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Apologies if this is "really" a geographical question, but I suspect it must have been addressed by scholars of the past millenium of Middle Eastern history, not least because it is so central to a long-running conflict (current as of early 2015):

Historically, Mesopotamia has been recognized as a coherent spatial concept. Its core is the land between the Tigris and Euphrates Rivers; its periphery has extended into and out of adjacent lands stretching from the Gulf in the southeast, the Zagros Mountains (and historic Persia) to the north and east, the Taurus Mountains (and historic Anatolia) to the far north, and a vast (and growing) desert to the west and south.

Syria has (IIUC) historically been rather more mutable, yet also remains conceptually distinct. Its most generally-agreed bounds are the Mediterranean to the west, the Taurus to the north, and those deserts to the east. Where one separates Syria from its southern neighbors, and what one calls the latter (e.g., Arabia, Egypt, the Levant, Palestine), seems to be endlessly contested.

But it seems pretty clear (ICBW) that, historically, populations and their attendant states have tended to settle in Mesopotamia or Syria, while the arid area "in between" has traditionally been a much less densely populated (and much poorer) borderland. So what has that mostly-desert area between Syria and Mesopotamia historically been called?

The only term I've found much used in English is the "Syrian desert," but mostly (like so many deserts) this area seems to be ignored by everyone except the people who live there ... at least until they attract the attention of outside powers.

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Wikipedia seems to be saying that that entire area up to the Euphrates is considered part of Syria (or "Greater Syria" if you prefer). You are correct that the English name for this particular desert (and only that desert), is "The Syrian Desert".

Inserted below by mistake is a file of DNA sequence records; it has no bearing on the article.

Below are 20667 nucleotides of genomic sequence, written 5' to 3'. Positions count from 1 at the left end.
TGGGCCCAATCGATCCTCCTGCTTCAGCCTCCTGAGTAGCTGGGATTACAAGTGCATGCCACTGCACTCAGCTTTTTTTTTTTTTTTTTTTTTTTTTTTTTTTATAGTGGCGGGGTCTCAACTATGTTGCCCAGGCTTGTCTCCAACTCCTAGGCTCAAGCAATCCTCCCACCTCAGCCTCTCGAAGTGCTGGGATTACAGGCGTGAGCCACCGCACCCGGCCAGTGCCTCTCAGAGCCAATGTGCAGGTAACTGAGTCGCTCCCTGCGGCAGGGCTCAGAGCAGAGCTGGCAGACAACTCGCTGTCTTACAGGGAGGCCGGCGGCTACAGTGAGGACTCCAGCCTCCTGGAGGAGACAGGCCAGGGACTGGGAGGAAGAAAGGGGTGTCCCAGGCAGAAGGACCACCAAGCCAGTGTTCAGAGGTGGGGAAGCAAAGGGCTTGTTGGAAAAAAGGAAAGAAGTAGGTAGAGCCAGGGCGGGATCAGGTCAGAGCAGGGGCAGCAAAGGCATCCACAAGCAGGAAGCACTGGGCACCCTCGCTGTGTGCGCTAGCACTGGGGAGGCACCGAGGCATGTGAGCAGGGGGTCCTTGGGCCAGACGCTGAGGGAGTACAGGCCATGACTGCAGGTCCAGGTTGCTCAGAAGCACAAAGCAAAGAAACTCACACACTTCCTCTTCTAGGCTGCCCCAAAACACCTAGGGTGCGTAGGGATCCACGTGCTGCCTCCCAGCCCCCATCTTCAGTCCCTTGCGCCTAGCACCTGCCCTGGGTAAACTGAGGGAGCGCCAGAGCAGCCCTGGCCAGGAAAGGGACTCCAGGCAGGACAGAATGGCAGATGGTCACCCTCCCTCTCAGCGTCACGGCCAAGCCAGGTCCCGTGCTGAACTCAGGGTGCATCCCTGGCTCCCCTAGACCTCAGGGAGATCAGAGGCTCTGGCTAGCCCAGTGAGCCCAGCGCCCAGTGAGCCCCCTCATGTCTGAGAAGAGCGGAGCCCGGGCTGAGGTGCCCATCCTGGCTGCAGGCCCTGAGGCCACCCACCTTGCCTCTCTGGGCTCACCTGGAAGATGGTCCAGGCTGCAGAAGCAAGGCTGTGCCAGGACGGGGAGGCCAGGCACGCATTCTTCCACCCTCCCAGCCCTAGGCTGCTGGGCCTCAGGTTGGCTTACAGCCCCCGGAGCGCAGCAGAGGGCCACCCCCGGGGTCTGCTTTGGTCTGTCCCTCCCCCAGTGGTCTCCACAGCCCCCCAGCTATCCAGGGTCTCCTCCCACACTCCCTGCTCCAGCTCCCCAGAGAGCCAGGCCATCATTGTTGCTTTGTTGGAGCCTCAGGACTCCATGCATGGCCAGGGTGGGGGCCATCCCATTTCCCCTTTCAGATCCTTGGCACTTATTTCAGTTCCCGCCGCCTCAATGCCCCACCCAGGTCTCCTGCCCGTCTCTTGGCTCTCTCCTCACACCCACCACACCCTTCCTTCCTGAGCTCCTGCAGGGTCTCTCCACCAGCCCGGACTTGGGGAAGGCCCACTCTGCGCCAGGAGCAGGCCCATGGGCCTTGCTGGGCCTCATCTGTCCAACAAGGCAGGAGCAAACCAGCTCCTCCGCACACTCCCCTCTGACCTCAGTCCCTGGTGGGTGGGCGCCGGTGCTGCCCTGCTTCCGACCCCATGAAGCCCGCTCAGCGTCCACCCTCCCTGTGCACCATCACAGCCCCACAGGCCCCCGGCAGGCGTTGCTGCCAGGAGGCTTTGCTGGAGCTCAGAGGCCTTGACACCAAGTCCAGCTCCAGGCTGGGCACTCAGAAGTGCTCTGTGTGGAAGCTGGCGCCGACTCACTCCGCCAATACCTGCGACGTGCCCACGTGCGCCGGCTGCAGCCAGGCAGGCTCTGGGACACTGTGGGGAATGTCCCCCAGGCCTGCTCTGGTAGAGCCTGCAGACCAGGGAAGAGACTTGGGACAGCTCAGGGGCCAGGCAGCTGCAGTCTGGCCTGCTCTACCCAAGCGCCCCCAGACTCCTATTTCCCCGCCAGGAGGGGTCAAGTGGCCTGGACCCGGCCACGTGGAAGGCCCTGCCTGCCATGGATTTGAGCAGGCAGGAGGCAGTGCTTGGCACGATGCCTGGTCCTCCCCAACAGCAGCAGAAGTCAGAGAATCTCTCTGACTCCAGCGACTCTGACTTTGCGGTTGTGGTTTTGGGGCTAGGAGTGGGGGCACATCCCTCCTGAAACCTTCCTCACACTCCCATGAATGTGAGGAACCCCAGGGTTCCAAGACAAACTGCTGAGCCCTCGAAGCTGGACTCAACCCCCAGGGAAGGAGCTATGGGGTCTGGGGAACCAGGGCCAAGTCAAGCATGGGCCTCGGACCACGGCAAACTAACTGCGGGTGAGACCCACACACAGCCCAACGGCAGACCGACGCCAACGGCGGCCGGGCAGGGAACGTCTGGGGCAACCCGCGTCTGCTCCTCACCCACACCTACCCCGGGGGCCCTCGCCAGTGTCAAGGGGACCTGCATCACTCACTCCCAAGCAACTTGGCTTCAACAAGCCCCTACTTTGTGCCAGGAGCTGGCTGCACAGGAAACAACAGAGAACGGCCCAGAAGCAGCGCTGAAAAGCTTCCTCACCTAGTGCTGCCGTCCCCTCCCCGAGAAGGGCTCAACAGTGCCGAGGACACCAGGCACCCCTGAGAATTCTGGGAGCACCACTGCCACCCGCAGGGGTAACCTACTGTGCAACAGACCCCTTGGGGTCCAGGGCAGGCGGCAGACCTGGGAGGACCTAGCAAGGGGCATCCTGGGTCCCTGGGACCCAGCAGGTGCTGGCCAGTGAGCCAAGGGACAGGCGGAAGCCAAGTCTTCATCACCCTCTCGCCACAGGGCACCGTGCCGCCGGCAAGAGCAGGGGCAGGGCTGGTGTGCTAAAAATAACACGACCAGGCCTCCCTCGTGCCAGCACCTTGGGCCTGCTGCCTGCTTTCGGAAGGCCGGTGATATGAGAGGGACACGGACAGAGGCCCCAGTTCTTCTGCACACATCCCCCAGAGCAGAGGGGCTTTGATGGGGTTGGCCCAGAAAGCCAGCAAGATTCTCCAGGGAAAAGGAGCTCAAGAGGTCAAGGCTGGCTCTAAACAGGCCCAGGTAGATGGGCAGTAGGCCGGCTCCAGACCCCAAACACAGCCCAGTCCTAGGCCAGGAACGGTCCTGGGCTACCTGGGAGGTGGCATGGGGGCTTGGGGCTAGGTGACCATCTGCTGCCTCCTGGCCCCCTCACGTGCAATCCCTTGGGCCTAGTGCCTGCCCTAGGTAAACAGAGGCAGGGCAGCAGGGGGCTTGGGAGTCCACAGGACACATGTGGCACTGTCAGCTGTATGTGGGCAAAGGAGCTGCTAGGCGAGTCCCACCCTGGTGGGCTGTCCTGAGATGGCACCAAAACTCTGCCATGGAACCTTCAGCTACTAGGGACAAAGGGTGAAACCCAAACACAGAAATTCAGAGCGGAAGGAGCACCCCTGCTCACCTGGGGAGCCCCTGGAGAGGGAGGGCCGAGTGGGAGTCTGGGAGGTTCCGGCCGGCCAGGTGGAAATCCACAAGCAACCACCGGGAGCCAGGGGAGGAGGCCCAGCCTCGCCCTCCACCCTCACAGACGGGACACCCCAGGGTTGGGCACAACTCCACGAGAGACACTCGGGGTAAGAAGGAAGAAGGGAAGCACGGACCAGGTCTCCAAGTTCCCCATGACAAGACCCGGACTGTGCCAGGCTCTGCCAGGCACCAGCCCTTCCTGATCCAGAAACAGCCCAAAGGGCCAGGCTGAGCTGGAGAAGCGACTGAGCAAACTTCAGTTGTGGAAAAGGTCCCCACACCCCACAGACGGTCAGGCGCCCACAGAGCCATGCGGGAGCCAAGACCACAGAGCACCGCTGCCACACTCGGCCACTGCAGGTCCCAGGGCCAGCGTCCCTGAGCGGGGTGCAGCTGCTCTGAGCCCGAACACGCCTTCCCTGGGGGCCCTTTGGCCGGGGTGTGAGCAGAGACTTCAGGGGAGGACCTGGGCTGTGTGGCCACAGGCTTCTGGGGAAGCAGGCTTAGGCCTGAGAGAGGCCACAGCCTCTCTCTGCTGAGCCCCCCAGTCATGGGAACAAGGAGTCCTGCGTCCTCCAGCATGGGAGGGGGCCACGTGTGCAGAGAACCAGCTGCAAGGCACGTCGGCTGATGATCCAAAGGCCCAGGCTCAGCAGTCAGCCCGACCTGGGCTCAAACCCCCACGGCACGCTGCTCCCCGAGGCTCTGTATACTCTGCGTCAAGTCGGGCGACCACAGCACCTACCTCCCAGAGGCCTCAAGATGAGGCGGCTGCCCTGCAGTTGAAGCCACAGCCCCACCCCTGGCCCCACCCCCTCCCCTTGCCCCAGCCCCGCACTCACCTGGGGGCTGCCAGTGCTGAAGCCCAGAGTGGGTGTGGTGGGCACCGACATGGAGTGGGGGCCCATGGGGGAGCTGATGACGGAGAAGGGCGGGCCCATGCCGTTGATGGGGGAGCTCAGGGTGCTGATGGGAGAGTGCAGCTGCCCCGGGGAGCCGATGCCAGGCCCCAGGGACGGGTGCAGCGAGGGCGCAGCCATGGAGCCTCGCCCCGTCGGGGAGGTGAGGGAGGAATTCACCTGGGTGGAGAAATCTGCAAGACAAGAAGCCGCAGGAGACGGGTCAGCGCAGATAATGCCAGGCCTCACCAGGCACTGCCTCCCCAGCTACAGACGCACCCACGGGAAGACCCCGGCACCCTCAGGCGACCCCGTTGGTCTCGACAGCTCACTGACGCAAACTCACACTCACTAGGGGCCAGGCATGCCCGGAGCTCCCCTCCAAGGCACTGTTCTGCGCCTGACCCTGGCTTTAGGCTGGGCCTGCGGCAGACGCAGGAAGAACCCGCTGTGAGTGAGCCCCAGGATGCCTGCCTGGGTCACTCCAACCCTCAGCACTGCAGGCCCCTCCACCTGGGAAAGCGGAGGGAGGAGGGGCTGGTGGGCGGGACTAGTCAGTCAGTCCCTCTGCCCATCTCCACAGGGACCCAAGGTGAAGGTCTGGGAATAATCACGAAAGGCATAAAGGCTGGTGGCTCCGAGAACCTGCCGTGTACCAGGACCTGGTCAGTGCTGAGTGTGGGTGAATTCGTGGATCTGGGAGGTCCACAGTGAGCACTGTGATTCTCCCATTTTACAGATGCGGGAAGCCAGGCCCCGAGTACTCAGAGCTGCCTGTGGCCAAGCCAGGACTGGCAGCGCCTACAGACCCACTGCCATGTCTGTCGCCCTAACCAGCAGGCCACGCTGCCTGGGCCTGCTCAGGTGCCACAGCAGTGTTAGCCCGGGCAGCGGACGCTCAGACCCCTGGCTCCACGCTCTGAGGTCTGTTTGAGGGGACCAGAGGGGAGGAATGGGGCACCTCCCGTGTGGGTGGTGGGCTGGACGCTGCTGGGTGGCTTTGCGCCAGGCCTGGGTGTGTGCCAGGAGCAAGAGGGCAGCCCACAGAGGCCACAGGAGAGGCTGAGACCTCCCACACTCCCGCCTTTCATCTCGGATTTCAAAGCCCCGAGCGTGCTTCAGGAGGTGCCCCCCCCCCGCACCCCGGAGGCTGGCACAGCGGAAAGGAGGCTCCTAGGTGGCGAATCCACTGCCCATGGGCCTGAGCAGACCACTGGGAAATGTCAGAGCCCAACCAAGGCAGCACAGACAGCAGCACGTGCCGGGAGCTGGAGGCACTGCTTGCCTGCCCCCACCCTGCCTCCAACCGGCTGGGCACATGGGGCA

Historically anywhere that is mostly uninhabited is going to have fairly vague political boundaries. If there's almost nobody living there, its going to be a waste of manpower to send armies there to enforce your political will on what few inhabitants there are, and most governmental amenities would be prohibitive to provide. It is possession of the bits on either side that matters, not the desert in-between. In many cases, its nice to have a bit of a buffer area between the two.

The Bible tended to refer to any area that wasn't inhabited by farming peoples as "the wilderness" (depending on your translation).

  • "Historically anywhere that is mostly uninhabited is going to have fairly vague political boundaries." Correct, but this question is about names, not boundaries. – TomRoche Feb 27 '15 at 3:46
  • "If there's almost nobody living there, its going to be a waste of manpower to send armies there" 1. One will nevertheless often send armies through it. Thus it will behoove you to know about it, and thus to name it for descriptive purposes in something like your war manual. 2. Borderlands have a proven record of producing people with comparative advantage in smuggling, raiding, and looting :-) which tends to eventually get armies sent into them from the richer places which the "bad guys" have offended. – TomRoche Feb 27 '15 at 3:50
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Syria is contiguous with Mesopotamia.

The area to the south of Syria but east of Palestina and the five kingdoms (Israel, Judah, Ammon, Moab, Edom) is Arabia. In ancient times the eastern desert was sometimes generally called Ammon.

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Historically, Syria and Assyria are the same. “Syria” is a Greek version of “Assyria”. In ancient times “Syria” designated the whole of the Assyrian empire. The Christians in Iraq call themselves Suryāyē “Syrians”. The modern country of Syria got its name in the period of French rule.

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the area of northern Mesopotamia and eastern Syria is also known as the Jazira (or Al-Jazira) but this does not include the Levant and the Damascus and Aleppo regions.

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